Localizing the region of the chip containing the locking logic is another challenge. In contrast to regular chip diagnostics where test engineers have some targeted test patterns and responses to guide where to probe, designers of locked circuits could make a design where keys are hard to find by probing. Although recent works [20, 40] assume that a malicious foundry can reverse engineer the IP core from the GDSII file and identify the key gates and registers, it is in fact a challenge to localize them, in particular for random logic. Together with the limits of spatial resolution at the advanced nodes, it is challenging to reveal the key bits using probing.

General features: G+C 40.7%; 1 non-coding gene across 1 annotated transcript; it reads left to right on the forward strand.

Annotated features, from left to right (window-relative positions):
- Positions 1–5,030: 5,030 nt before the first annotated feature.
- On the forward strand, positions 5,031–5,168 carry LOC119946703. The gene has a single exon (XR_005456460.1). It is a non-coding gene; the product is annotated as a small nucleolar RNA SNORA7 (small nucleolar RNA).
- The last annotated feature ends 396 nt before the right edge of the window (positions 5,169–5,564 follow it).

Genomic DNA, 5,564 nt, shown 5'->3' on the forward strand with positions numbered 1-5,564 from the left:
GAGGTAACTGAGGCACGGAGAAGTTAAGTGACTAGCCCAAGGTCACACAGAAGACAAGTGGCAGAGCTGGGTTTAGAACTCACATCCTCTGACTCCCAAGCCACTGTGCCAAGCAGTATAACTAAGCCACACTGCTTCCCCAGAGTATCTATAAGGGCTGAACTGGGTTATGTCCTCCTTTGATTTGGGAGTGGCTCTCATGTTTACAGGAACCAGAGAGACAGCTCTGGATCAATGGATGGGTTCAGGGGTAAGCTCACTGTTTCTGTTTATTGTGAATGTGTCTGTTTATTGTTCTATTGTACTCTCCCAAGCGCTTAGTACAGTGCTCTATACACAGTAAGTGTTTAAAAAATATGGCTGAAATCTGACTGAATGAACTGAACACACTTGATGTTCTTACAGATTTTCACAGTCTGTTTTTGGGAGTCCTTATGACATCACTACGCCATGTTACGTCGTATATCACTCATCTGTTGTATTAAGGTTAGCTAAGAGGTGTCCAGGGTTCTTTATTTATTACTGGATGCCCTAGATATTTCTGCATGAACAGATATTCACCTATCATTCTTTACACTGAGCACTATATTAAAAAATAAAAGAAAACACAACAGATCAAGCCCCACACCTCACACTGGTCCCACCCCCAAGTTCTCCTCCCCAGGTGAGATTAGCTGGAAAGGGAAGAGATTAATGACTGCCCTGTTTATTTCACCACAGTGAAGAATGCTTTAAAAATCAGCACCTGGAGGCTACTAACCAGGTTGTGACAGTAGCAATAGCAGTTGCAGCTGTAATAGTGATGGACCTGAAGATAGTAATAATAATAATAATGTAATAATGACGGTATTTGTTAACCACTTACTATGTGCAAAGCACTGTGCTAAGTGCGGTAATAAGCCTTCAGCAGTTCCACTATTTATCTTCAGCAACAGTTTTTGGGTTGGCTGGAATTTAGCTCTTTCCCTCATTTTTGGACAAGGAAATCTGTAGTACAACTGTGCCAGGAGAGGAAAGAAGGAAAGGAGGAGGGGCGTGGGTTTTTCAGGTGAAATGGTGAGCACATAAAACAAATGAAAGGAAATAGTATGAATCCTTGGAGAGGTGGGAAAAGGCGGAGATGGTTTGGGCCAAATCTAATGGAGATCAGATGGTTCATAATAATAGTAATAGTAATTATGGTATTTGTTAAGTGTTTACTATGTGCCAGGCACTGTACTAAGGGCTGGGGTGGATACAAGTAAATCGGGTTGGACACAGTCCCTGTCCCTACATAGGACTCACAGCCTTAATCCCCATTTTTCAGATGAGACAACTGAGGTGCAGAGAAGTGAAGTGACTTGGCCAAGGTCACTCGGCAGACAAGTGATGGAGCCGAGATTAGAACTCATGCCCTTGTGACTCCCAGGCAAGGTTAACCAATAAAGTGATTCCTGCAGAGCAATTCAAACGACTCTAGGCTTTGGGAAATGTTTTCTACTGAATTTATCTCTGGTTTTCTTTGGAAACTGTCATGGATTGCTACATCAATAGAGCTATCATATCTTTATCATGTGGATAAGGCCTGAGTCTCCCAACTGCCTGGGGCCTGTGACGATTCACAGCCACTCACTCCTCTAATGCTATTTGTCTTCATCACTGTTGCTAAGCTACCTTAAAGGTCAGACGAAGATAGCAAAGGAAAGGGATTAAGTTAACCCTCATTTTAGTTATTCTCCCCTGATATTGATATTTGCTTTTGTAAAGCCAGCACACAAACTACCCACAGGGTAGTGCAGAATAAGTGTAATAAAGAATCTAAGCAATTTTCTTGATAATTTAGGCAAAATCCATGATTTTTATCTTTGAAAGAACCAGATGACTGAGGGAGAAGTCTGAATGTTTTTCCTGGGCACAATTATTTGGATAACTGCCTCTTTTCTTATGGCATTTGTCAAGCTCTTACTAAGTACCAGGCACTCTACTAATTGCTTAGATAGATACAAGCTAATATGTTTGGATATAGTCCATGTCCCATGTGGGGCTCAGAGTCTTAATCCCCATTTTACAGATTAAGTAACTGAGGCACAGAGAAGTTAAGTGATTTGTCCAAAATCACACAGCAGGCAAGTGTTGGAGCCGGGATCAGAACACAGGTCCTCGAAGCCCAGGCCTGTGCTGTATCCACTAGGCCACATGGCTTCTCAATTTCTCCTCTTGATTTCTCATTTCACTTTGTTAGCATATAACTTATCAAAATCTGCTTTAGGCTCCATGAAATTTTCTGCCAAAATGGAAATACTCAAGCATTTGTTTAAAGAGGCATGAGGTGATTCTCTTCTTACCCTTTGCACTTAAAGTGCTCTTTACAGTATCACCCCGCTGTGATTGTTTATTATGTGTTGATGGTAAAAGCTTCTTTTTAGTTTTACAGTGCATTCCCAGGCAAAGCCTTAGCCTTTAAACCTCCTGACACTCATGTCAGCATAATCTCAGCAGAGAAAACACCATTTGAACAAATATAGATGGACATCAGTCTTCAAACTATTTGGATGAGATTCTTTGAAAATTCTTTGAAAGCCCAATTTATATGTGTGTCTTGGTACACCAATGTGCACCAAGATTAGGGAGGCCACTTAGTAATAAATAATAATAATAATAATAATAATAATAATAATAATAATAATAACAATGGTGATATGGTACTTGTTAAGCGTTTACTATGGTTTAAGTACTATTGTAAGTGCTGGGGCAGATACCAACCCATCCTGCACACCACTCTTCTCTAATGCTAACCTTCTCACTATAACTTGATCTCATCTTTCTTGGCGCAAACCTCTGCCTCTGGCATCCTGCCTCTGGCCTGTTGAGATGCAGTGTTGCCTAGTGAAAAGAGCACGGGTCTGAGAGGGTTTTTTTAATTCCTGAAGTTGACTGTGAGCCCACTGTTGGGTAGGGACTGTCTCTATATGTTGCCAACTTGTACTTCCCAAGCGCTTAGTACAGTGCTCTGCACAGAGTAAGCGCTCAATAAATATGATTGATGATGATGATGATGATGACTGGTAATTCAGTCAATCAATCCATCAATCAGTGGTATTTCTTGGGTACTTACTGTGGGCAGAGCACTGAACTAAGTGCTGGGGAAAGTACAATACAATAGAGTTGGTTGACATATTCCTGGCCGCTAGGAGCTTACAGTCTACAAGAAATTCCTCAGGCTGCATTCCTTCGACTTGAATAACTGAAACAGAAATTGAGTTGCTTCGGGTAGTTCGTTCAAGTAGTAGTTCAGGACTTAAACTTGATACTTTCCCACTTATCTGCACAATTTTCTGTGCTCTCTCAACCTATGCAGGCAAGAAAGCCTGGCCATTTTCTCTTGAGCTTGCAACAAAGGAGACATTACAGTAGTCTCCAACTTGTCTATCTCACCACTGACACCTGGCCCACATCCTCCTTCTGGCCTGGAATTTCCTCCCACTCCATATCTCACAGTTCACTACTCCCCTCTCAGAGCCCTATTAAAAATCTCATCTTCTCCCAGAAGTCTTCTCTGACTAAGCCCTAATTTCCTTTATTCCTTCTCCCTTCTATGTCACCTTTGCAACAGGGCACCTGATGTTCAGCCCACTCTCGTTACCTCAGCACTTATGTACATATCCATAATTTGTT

Fundamentally, the goal of logic locking is to protect IP during manufacture. Protecting IP after manufacture and during use is the province of anti-tamper technologies. Both technologies must be used in a coordinated fashion to protect a chip throughout its life cycle. Ideally they would be complementary approaches that make both the locking and the anti-tamper stronger than they would be in isolation. This is a promising area for further study.

Iv Benchmarking: Threat Model and Goals

Iv-a Wider Attacker Motivations